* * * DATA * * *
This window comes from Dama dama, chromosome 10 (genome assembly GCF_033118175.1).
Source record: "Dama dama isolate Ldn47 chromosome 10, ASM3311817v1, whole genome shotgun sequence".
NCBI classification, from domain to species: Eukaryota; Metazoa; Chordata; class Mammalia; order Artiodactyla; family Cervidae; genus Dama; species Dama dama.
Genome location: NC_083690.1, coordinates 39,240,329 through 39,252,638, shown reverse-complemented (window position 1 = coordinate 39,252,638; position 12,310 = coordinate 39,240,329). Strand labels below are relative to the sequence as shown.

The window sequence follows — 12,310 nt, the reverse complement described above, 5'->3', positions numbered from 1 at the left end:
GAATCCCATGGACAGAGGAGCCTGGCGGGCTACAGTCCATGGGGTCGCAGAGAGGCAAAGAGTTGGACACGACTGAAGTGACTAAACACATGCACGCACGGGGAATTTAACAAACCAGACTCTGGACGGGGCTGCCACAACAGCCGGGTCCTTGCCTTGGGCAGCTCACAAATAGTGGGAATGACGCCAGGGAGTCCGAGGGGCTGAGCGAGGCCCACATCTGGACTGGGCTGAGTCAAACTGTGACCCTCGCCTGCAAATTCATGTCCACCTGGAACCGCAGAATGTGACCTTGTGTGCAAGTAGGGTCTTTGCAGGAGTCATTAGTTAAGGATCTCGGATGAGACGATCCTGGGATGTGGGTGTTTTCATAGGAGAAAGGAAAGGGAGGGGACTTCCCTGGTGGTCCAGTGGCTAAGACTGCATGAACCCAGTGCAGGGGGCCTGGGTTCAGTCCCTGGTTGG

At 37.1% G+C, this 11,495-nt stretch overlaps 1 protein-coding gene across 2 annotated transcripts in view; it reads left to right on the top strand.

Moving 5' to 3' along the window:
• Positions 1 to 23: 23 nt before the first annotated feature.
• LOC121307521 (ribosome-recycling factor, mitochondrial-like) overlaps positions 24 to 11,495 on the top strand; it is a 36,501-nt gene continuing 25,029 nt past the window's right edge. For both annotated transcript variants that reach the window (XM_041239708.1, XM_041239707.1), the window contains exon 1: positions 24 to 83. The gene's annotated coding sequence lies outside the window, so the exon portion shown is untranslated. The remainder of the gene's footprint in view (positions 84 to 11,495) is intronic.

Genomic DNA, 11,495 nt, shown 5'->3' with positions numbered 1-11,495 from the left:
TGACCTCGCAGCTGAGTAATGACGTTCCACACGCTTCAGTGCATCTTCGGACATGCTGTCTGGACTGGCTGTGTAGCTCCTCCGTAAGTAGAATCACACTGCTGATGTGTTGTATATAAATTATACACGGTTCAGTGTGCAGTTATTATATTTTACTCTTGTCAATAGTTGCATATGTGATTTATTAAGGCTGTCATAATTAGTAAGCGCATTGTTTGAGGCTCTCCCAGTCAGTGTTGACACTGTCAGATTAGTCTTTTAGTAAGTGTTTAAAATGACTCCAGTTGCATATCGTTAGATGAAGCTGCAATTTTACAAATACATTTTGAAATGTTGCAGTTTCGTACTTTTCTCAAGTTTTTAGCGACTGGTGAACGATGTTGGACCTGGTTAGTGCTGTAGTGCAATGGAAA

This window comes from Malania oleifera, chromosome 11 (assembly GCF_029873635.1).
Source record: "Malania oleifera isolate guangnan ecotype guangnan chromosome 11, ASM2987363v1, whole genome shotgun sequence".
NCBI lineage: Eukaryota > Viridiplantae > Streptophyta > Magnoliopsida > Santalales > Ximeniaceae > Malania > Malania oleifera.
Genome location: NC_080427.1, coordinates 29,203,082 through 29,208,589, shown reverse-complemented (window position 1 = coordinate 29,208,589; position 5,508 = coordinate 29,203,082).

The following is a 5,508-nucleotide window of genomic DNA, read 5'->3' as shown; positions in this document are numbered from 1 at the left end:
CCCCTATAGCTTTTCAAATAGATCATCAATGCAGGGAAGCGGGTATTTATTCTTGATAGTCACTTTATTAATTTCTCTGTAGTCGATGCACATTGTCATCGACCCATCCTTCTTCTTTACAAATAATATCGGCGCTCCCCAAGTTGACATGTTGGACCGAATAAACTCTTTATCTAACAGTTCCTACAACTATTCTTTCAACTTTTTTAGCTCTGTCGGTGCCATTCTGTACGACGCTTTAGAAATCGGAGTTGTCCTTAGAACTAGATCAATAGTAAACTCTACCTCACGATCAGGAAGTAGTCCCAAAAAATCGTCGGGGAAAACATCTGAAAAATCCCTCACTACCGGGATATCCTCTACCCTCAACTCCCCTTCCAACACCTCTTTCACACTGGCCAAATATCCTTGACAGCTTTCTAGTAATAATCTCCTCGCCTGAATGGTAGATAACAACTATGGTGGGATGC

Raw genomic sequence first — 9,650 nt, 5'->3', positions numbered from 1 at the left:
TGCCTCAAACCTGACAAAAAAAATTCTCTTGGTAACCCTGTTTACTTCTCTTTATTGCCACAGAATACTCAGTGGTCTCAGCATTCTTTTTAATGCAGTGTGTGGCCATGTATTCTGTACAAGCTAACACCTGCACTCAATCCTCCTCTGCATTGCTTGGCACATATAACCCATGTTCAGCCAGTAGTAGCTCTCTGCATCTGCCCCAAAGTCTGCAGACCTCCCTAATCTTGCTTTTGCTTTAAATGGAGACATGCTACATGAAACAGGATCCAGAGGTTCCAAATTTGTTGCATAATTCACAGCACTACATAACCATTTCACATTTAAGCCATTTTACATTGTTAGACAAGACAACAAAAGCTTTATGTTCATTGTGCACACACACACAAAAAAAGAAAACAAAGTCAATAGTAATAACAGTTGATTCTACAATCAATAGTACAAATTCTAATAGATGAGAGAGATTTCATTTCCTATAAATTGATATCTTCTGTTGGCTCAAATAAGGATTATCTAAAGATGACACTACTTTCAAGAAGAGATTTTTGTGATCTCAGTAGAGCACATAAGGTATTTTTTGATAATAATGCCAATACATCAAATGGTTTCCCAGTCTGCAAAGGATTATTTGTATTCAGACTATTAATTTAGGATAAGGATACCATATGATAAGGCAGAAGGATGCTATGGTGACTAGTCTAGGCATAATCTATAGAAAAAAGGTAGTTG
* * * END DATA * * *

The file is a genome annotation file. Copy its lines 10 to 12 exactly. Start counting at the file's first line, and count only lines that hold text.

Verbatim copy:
• LOC121307521 (ribosome-recycling factor, mitochondrial-like) overlaps positions 24 to 11,495 on the top strand; it is a 36,501-nt gene continuing 25,029 nt past the window's right edge. For both annotated transcript variants that reach the window (XM_041239708.1, XM_041239707.1), the window contains exon 1: positions 24 to 83. The gene's annotated coding sequence lies outside the window, so the exon portion shown is untranslated. The remainder of the gene's footprint in view (positions 84 to 11,495) is intronic.

Genomic DNA, 11,495 nt, shown 5'->3' with positions numbered 1-11,495 from the left:
TGACCTCGCAGCTGAGTAATGACGTTCCACACGCTTCAGTGCATCTTCGGACATGCTGTCTGGACTGGCTGTGTAGCTCCTCCGTAAGTAGAATCACACTGCTGATGTGTTGTATATAAATTATACACGGTTCAGTGTGCAGTTATTATATTTTACTCTTGTCAATAGTTGCATATGTGATTTATTAAGGCTGTCATAATTAGTAAGCGCATTGTTTGAGGCTCTCCCAGTCAGTGTTGACACTGTCAGATTAGTCTTTTAGTAAGTGTTTAAAATGACTCCAGTTGCATATCGTTAGATGAAGCTGCAATTTTACAAATACATTTTGAAATGTTGCAGTTTCGTACTTTTCTCAAGTTTTTAGCGACTGGTGAACGATGTTGGACCTGGTTAGTGCTGTAGTGCAATGGAAA